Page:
Location, Location, Location

This past week I managed to get the first season of Justified. For those of you unfamiliar with this show, it’s the story of Raylan Givens, US Marshal. At the opening of the series, Raylan is stationed in Miami, and he’s about to kill some drug cartel hit man he’s given 24 hours to get out of town.

Of course, this doesn’t go over very well with his superiors, who remind him that the Marshals haven’t done that kind of thing in about a hundred years. So he’s shipped out of town—back to Harlan County, Kentucky, his home and the one place he didn’t want to go.

I won’t tell you everything about the series. If you want to watch it, I’d hate to ruin it for you. Suffice it to say there’s plenty of crime going on in Harlan County, which is situated in eastern Kentucky and is in the heart of coal mining country. Of course, the coal mining companies don’t drill holes in the ground anymore. Instead, they take the top off the mountains and let the pollution roll downhill into the streams and creeks. There’s plenty of room for stories in this setting, and I’m a big fan of it because of its authenticity. Enough of a fan to forgive them for using areas of Southern California to stand in for Eastern Kentucky. They go to great pains to make it look right (the pilot was shot in Kentucky), and they have to do it for budgetary reasons, so I’ll let ’em slide on this one.

Besides, the stories are just too damned good.

Here’s the thing: I watch it as much to get pointers as I do to enjoy the show.

My major story is set in Arkansas, as you well know if you’ve followed me, but I believe I have trouble keeping it authentic. And I think maybe that happens because I’m too close to the setting.

Years ago, when I made some rather lame attempts at writing horror, I wanted to follow Stephen King’s lead of setting novels in his home state and set my stories in Arkansas. I also made an attempt at writing some paranormal/post-apocalyptic stories that took place in Arkansas. I didn’t feel like I was doing the surroundings justice when I wrote them, and I spoke to a great aunt who was a writer about it. She told me that she wasn’t able to write properly about the hills of Northwest Arkansas until she got away from them, had some emotional distance.

Maybe there’s some merit to that.

Part of Lyle’s initial story is set in Santa Monica. I used it for two reasons: 1) I knew the territory I was gonna write about and, 2) I figured it was a place a drug lord like Chapo Guzman could sneak in and out of fairly easily. I ended up going what I think might be overboard on the descriptions of places like the Santa Monica Pier and the 3rd Street Promenade, and I was able to do it because these areas held fond memories for me and because I had some distance from them.

One of the authors in our group, Pamela Foster, has at least two books set in her home turf of Humboldt County, California. Now, while I can’t speak for her reasons, I suspect loyalty to home was one of them, along with the fact that these stories involve Bigfoot, and Humboldt County is one of the epicenters of sasquatch activity—whether you believe in them or not. I also suspect it was easier for her to put in her descriptions because she’s got some distance from the place (Pam, feel free to agree with or contradict me here; that’s the whole purpose of my posts: to invite comment. Hint, hint). Her descriptive passages are so spot on that I can feel the cold fog roll in off the ocean at night, and hear the drip of water off the eaves.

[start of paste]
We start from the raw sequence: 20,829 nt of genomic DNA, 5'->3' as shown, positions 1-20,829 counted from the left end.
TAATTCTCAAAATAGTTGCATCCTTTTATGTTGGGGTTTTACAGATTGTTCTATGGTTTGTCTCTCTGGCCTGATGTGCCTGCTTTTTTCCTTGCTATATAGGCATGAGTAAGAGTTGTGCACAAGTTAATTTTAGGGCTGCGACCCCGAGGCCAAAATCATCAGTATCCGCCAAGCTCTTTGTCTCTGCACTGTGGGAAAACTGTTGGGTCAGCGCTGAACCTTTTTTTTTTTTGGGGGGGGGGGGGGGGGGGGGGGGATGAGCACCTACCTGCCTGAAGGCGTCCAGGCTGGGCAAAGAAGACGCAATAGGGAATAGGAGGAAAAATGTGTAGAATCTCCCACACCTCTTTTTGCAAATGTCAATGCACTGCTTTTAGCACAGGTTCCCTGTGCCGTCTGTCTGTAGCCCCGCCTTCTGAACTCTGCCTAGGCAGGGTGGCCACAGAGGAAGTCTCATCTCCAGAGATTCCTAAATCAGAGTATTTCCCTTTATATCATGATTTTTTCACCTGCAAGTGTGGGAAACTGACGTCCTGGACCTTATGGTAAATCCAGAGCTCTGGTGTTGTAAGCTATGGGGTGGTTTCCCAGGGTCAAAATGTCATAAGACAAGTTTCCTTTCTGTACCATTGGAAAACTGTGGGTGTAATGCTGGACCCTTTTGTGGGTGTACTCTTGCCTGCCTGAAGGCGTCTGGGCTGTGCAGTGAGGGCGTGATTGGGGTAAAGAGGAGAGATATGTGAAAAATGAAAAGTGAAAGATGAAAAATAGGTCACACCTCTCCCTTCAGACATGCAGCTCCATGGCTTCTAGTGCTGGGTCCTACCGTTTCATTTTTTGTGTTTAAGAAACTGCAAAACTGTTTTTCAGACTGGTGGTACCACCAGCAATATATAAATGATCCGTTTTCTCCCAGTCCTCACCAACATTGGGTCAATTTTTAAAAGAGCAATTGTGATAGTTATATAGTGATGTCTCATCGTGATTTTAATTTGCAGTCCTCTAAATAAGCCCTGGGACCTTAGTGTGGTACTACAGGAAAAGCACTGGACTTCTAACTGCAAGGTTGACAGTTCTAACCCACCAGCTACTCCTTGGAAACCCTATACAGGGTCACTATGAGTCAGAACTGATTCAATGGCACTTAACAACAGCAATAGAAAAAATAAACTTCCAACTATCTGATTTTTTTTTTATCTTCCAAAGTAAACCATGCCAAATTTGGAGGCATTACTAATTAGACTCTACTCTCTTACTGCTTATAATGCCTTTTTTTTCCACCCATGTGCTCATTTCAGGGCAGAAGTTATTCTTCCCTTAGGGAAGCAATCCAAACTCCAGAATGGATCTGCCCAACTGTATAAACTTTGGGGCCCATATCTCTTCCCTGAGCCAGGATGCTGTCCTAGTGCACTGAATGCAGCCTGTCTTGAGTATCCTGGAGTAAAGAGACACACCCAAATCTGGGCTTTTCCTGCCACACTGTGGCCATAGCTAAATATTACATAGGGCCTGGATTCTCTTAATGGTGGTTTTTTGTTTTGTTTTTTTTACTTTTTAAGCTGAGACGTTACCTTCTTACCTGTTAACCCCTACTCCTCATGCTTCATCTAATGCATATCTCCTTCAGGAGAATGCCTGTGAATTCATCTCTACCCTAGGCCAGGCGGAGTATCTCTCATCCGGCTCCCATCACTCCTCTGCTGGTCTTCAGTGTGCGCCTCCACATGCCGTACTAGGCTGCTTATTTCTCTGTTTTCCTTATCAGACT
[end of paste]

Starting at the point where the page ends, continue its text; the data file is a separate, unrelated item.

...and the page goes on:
I’m not sure if I’m capturing my surroundings as well, no matter how hard I try.

How do you do justice to some of the white trash trailer houses here? Or the still prevalent feeling that this is an agricultural state, and that as a result farming is still a major thing?

How do you include apt descriptions of the rolling hills, the dark, mysterious hollers, the way Spring feels so damned welcome after a long, gray winter?

What’s the secret to telling you how it feels to be somewhere and feel like you’re about the only person for miles around?

How do I include that subtle feeling of menace you feel when you’re in certain parts of the countryside, when you just know there’s likely some marijuana moonshiner or meth cook watching you really closely?

I mean, there was a time when, if you spotted a pot patch out in the woods, it was probably a good idea to retrace your steps exactly for fear of tripping a booby trap. There are probably places out there where this is still true.

How do I capture the fandom for the Arkansas Razorbacks that permeates the area? Even if you don’t care a whit for

Arkansas-Razorback-Logo-2001

the Hogs, you can’t escape the bumper stickers everywhere and the Go Hogs boosters that pop up around every corner.

For that matter, how do I capture the atmosphere of Fayetteville, a college town with all the usual liberal trappings of a college town, set amidst a sea of conservative farmers and rural people? Fayetteville—along with Eureka Springs—is a local refuge for neo-hippies, and you see them all over town, driving their Subrarus and Priuses, Love Mother Earth stickers screwing up the appearance of otherwise nice looking vehicles.

And there’s so much more. I’ve not even included the way country music and the lifestyle it describes are pervasive here. It’s hard to go anywhere and not see some 4×4 pickup without a Rebel flag or maybe something across the top of the windshield saying Stone Cold Country By The Grace of God. And I’ve lost count of the number of stickers I’ve seen that say Why, Yes, I AM clinging to my GUNS and RELIGION.

This is the South, baby. Live with it.

So what’s your solution? How do you capture that local feel, whatever your local may consist of? Any words of advice for me or other writers on how to do this when you’re really close to your subject?

Later,

Gil

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